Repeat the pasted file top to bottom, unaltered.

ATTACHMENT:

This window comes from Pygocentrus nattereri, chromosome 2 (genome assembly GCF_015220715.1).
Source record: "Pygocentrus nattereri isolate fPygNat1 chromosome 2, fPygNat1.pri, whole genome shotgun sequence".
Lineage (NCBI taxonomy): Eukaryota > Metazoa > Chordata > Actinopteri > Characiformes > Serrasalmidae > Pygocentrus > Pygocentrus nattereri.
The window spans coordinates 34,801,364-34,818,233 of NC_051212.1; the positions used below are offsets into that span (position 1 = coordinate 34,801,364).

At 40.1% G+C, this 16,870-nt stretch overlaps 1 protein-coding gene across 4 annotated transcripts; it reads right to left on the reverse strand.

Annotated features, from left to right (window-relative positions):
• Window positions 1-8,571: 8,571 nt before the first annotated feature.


This window comes from Pygocentrus nattereri, chromosome 2 (genome assembly GCF_015220715.1).
Source record: "Pygocentrus nattereri isolate fPygNat1 chromosome 2, fPygNat1.pri, whole genome shotgun sequence".
Lineage (NCBI taxonomy): Eukaryota > Metazoa > Chordata > Actinopteri > Characiformes > Serrasalmidae > Pygocentrus > Pygocentrus nattereri.
The window spans coordinates 34,801,364-34,818,233 of NC_051212.1; the positions used below are offsets into that span (position 1 = coordinate 34,801,364).

At 40.1% G+C, this 16,870-nt stretch overlaps 1 protein-coding gene across 4 annotated transcripts; it reads right to left on the reverse strand.

Annotated features, from left to right (window-relative positions):
• Window positions 1-8,571: 8,571 nt before the first annotated feature.